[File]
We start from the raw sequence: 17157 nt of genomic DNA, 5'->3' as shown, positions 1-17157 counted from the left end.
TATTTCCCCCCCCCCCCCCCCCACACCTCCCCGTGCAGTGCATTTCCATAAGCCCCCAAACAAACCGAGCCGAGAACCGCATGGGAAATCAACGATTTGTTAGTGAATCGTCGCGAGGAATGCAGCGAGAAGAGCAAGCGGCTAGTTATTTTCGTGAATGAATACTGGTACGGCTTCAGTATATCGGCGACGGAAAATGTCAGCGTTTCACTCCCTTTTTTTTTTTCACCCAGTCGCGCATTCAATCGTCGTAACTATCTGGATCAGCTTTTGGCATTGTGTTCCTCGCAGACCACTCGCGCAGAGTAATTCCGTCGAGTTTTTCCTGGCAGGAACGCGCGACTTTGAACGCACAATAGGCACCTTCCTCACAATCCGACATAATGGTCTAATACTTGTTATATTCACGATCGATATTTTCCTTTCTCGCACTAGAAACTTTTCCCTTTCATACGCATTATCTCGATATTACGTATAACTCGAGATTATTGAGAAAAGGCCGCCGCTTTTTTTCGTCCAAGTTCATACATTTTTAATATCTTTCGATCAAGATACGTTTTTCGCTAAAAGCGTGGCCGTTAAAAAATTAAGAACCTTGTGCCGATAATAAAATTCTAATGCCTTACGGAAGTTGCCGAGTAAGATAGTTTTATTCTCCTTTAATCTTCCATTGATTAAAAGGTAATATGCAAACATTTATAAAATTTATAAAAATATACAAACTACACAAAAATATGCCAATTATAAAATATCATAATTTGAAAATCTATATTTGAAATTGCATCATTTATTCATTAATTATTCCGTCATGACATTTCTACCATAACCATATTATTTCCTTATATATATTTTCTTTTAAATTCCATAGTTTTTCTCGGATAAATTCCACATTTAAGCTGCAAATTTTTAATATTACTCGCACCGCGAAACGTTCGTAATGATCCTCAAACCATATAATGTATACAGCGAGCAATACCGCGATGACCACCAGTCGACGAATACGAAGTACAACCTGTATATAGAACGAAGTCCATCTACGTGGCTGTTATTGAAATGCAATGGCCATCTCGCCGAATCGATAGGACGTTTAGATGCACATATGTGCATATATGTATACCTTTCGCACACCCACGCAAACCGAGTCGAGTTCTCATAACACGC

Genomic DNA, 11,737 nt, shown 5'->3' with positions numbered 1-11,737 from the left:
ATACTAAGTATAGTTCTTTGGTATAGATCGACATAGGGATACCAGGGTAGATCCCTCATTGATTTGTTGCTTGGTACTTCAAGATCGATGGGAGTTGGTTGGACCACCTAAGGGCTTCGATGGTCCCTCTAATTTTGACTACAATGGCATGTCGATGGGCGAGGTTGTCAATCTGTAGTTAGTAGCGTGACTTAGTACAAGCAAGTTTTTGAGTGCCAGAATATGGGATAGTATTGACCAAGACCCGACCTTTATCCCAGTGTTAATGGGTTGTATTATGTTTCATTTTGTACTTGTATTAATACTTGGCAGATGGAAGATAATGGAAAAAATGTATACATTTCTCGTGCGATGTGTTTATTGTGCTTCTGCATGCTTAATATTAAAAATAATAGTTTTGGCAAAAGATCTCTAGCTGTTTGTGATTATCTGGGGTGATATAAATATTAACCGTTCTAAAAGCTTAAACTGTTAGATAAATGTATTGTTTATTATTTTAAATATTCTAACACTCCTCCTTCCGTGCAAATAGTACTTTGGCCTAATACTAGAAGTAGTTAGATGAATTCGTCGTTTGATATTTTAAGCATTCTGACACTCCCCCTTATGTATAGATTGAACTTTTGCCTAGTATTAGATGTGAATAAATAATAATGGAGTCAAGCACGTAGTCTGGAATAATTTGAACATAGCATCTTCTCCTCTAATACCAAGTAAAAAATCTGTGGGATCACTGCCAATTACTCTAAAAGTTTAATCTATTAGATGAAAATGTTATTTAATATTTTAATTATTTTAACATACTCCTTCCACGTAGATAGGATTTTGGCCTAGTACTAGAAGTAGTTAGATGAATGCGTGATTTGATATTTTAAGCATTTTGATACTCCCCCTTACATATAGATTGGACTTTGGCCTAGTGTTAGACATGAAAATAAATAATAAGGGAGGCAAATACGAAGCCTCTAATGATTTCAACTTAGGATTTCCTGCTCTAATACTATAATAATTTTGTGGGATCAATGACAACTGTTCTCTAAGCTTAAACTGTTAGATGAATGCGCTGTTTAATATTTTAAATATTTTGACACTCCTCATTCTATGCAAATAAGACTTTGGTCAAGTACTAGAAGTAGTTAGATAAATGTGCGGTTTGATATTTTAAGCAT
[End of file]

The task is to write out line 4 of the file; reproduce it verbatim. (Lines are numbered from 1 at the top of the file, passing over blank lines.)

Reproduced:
ATACTAAGTATAGTTCTTTGGTATAGATCGACATAGGGATACCAGGGTAGATCCCTCATTGATTTGTTGCTTGGTACTTCAAGATCGATGGGAGTTGGTTGGACCACCTAAGGGCTTCGATGGTCCCTCTAATTTTGACTACAATGGCATGTCGATGGGCGAGGTTGTCAATCTGTAGTTAGTAGCGTGACTTAGTACAAGCAAGTTTTTGAGTGCCAGAATATGGGATAGTATTGACCAAGACCCGACCTTTATCCCAGTGTTAATGGGTTGTATTATGTTTCATTTTGTACTTGTATTAATACTTGGCAGATGGAAGATAATGGAAAAAATGTATACATTTCTCGTGCGATGTGTTTATTGTGCTTCTGCATGCTTAATATTAAAAATAATAGTTTTGGCAAAAGATCTCTAGCTGTTTGTGATTATCTGGGGTGATATAAATATTAACCGTTCTAAAAGCTTAAACTGTTAGATAAATGTATTGTTTATTATTTTAAATATTCTAACACTCCTCCTTCCGTGCAAATAGTACTTTGGCCTAATACTAGAAGTAGTTAGATGAATTCGTCGTTTGATATTTTAAGCATTCTGACACTCCCCCTTATGTATAGATTGAACTTTTGCCTAGTATTAGATGTGAATAAATAATAATGGAGTCAAGCACGTAGTCTGGAATAATTTGAACATAGCATCTTCTCCTCTAATACCAAGTAAAAAATCTGTGGGATCACTGCCAATTACTCTAAAAGTTTAATCTATTAGATGAAAATGTTATTTAATATTTTAATTATTTTAACATACTCCTTCCACGTAGATAGGATTTTGGCCTAGTACTAGAAGTAGTTAGATGAATGCGTGATTTGATATTTTAAGCATTTTGATACTCCCCCTTACATATAGATTGGACTTTGGCCTAGTGTTAGACATGAAAATAAATAATAAGGGAGGCAAATACGAAGCCTCTAATGATTTCAACTTAGGATTTCCTGCTCTAATACTATAATAATTTTGTGGGATCAATGACAACTGTTCTCTAAGCTTAAACTGTTAGATGAATGCGCTGTTTAATATTTTAAATATTTTGACACTCCTCATTCTATGCAAATAAGACTTTGGTCAAGTACTAGAAGTAGTTAGATAAATGTGCGGTTTGATATTTTAAGCAT